The new dividend would presumably be at least .25 a quarter and probably more to support a better than 14 price, since that was turned down. The idea of CXS (in my opinion) is to gradually increase the dividend and this move puts them in a new league to get better deals--the bigger ones are better if one has the discerning knowledge. NLY is greedy (like NY in general, but that is the capitalist way), and they still have to support their choices! Our choice is to get on the train, hang on, or don't get on or sell) I've just climbed aboard!
I think the management will try to keep the dividend amount the same or increase slowly. Here is how it works. The portfolio acquired from BCS will mature as each quarter goes. They can book the capital gains from the matured securities, assuming no loss due to re. The capital gains can partially make up for the low interest coupons received from these loans. Alternatively, if these assets are mostly super duper AAA, they can borrow extra fund from bank to capitalize against these assets to buy more CMBS assets to pony up the dividends.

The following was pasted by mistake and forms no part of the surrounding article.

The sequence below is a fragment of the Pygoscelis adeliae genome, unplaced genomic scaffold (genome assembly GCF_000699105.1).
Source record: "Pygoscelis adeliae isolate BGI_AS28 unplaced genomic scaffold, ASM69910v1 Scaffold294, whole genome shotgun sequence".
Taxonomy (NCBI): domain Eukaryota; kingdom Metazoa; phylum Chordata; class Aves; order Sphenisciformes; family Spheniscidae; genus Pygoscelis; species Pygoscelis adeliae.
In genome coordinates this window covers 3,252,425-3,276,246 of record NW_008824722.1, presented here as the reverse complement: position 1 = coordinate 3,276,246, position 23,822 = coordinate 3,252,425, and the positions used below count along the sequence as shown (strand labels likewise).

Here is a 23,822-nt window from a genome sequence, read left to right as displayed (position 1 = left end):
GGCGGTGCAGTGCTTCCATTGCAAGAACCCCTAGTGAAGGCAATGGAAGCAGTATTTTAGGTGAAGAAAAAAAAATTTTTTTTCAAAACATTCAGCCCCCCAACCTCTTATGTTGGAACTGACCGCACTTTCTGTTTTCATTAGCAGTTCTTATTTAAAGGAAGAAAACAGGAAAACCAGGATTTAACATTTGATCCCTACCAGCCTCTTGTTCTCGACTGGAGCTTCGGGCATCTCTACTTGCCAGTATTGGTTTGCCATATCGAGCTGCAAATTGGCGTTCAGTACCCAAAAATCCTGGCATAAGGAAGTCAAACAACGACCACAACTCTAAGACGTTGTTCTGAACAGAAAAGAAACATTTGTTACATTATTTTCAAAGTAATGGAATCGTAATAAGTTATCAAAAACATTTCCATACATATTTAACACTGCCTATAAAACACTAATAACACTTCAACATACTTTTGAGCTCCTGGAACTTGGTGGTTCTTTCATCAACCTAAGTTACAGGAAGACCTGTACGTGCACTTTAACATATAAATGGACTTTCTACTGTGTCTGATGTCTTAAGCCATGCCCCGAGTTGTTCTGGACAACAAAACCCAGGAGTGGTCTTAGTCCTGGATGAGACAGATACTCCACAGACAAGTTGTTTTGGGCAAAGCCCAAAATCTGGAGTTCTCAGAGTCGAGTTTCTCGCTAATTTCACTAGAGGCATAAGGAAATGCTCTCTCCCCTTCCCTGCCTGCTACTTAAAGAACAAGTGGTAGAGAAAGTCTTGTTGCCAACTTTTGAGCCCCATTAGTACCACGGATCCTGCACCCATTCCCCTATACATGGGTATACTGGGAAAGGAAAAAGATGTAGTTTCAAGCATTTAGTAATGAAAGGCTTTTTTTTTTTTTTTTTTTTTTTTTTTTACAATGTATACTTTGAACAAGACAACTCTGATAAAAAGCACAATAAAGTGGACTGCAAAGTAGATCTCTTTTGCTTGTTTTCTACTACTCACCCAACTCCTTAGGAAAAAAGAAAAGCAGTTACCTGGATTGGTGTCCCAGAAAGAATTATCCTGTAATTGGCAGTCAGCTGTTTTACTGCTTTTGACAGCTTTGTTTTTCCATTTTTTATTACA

However, the book value cannot grow much organically. If everything works out miraculously, the share price will increase much more than the book value as the security becomes more liquid and dividend rate is higher. At that point, they can more secondary offers to increase the book value.
How do they book capital gains? I noticed in the prospectus that the new assets are marked down about -20%. At maturity, the full loan amount is due, so they would gain +25% (1/0.8) on their average holdings? Is that how it works?